The Political Column

4th June 2000

Package in House this month

By our Political Correspondent

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The present lull in the fighting in the north suggests that the


The LTTE has apparently realised that its goal of capturing the whole of the Jaffna peninsula will be an uphill task, especially after the troops were supplied with new weaponry. The de-escalation of violence means a negotiated settlement is in the offing.


The President, however, was emphatic when she said the talks should be completed within a fixed time-frame three months or six months because the LTTE had on earlier occasions used talks as a cover to prepare for military action.

The President struck a positive note when she met leaders of Tamil parties on Monday to discuss the current political situation and constitutional reforms. She told them the proposed constitutional reforms would be presented in parliament by mid-June.

"I have a good news for you all. The forces are advancing towards Ariyali. They are coming out of their forward defence lines," an apparently overjoyed President said. She, for a moment, forgot that what she said could be sensitive to some of the Tamil leaders. But EPDP leader Douglas Devananda, PLOTE leader D. Siddharthan and CWC's R. Yogarajan who were present there along with SLMC leader and Minister M. H. M. Ashraff took it up well because they are all supporting the government in its endeavour to bring about a peaceful settlement to the problem.

The President then briefed them on the progress she had made with the UNP on the proposed reforms. "Most of those chapters have been finalized. But we are left with several issues, including the judicial review of acts," the President said.

She told the PA and the UNP had still not come to a compromise on the question of land.


Minister Sarath Amunugama told them they should take up the matter with the UNP.

The President then expressed dissatisfaction at the protracted talks between the PA and the UNP. "These talks are going on and on. I am not at all happy with the progress. The UNP seems to be taking a lot of time over some of these issues. When we wanted to fix a date in April, the opposition leader wanted to go out of the country. Thereafter, I had to go for medical treatment and I do not want to delay this process any further than June 15. Whatever may be the degree of cooperation I would get from political parties, I am hoping to present these reforms in parliament on June 15," the President said.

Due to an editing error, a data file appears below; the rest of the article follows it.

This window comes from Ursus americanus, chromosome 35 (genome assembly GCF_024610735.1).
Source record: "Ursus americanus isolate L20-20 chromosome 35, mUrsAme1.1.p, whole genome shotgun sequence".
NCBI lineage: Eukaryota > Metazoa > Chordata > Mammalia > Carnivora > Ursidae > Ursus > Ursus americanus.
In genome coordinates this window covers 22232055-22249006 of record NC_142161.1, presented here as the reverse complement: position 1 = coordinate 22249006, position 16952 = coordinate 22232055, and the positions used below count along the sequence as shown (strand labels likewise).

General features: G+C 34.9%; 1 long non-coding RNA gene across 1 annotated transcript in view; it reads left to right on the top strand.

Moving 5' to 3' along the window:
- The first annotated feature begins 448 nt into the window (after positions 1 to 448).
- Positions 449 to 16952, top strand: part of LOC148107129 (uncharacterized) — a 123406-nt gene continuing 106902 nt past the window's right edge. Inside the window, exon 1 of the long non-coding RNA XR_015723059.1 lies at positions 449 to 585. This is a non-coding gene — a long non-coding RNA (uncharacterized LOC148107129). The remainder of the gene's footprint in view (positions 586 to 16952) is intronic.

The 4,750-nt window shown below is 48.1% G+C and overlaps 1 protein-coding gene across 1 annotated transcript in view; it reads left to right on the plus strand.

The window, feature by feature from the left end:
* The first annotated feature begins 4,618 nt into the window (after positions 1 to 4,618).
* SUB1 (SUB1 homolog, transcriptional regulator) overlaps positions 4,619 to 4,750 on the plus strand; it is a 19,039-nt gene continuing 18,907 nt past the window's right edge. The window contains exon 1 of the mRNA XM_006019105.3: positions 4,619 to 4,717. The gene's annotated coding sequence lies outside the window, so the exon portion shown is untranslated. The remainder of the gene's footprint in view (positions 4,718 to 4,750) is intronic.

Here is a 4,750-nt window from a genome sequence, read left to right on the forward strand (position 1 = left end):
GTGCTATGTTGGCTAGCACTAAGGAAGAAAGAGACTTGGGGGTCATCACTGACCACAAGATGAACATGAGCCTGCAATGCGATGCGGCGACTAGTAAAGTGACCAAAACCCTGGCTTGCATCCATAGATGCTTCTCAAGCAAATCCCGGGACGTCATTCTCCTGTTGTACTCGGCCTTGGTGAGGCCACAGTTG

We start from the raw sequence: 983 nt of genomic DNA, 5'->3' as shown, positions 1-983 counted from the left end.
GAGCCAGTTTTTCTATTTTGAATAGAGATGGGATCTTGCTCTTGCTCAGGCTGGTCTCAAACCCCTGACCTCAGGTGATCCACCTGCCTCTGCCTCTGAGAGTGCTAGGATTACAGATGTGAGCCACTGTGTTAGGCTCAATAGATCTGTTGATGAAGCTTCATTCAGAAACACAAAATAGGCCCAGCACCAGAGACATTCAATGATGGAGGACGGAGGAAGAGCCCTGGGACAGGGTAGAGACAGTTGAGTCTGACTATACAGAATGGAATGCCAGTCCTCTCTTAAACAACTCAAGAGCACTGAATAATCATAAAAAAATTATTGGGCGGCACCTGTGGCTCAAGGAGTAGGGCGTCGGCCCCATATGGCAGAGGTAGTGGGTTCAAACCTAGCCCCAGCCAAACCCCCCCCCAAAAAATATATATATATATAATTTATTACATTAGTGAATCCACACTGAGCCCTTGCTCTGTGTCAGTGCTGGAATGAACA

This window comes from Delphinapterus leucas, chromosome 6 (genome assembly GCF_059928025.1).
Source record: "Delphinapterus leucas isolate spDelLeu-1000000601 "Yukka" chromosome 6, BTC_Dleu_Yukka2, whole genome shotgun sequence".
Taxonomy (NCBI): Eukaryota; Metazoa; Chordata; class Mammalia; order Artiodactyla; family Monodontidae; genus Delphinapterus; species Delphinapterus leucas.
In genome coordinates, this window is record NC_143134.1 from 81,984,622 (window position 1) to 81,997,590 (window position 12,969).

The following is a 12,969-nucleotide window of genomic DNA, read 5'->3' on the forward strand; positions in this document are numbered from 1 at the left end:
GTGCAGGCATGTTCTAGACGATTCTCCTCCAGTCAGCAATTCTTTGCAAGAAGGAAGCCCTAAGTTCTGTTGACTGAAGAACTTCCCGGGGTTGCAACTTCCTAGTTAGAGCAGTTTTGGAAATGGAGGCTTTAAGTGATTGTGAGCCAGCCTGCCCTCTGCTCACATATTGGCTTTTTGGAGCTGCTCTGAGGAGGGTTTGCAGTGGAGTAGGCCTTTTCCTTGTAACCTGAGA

The President's resolve to present the package this month backs reports which said the government was under pressure from the international community to solve the problem by political means.

In the meantime, with a view to bringing the government and the LTTE to the negotiating table, moves are underway by a conglomerate of countries to urge the government to agree to a cease-fire. Prominent among them are the United States, Norway and India. Both the US and Norway have pushed India, the regional power, to play the main role in this process.

US Under Secretary of State Thomas Pickering's recent visit to South Asia was part of this move. Mr. Pickering admitted that there was a cooperative effort by the US, Norway and Indian governments to resolve the ethnic crisis in Sri Lanka.

It is believed that President Kumaratunga also wanted the US involvement in the peace efforts. A majority of Sinhalese view the US involvement less suspiciously than they see the Norwegian effort. However, Norway is more capable of bringing the LTTE to the negotiating table than any other facilitator because Oslo has some hold on the LTTE-ers and LTTE sympathisers, many of whom enjoy its hospitality.

The call for peace talks by western nations and others also come with their concern over harsh emergency regulations, including a blanket censorship on the media